A better way to look at it is to estimate TDEE (your total daily energy expenditure) this includes your BMR (basal metabolic rate or how many calories your body burns just to stay alive), your daily activities and your exercise calories burned. Add these together and you get the total amount of calories to maintain your current weight. Exercise will increase TDEE.
If you subtract 500 cals a day from this number, you will lose 1 lb per week. Since you are already likely a healthy weight for your height, this should be your expectation. If you are overweight, max 2 lbs per week or -1000 cals a day.
Don't look at exercise as burning off the food you just ate or are about to eat. Look at the bigger picture. It's much more simple and you will not develop an unhealthy relationship between exercise and food.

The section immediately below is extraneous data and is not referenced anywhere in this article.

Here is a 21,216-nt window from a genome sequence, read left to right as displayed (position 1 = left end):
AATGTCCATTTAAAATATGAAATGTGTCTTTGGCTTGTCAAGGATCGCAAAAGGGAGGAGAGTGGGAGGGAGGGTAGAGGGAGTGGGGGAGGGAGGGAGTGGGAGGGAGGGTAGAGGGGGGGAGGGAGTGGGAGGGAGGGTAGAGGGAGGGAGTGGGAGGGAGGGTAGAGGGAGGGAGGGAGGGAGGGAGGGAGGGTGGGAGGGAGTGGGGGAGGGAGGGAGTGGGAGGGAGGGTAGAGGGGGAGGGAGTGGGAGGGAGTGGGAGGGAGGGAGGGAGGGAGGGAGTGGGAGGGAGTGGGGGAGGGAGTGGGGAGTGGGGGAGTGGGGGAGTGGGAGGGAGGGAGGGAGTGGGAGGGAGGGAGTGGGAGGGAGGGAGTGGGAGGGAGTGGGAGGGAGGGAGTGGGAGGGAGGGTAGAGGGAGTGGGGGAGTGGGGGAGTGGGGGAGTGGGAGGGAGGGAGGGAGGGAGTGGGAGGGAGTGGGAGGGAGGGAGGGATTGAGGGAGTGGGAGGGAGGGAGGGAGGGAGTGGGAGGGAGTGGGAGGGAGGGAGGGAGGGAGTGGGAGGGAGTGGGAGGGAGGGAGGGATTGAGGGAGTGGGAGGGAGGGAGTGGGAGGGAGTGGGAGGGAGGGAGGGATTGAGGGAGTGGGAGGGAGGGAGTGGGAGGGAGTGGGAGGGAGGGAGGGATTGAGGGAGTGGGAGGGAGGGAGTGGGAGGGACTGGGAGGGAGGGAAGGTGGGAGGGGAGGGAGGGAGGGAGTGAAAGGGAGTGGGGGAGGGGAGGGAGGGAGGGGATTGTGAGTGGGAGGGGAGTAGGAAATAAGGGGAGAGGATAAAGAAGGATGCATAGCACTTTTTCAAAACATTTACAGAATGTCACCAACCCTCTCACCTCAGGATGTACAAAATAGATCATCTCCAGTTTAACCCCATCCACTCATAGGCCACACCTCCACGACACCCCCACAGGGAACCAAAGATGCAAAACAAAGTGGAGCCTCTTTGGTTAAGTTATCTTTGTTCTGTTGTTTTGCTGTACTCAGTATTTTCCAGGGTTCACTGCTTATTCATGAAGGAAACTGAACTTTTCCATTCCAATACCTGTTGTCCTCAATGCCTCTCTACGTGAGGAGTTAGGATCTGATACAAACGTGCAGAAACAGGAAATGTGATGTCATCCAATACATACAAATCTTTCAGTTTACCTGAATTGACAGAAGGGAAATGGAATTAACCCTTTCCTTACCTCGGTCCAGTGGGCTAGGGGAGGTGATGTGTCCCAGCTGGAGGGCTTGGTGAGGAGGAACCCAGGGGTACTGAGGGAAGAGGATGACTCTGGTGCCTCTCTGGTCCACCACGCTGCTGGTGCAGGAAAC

I like to look at exercise as building a fit and healthy body and allowing me to be able to eat more and still lose weight. Food does not need to be "burned off", I eat to fuel my body properly for exercise and performing at my peak. I don't exercise to punish myself for eating.
Edited by: JENNILACEY at: 7/24/2013 (10:08)
Take your focus off the Marshmallow. www.leangains.com/2010/01/marshmallo
"Toning" is marketing muscles to women who are afraid if they pick up a barbell, they'll leave the gym looking like She-Hulk. It doesn't happen, what does happen is you get results. Lifting Barbie weights does nothing but waste time.
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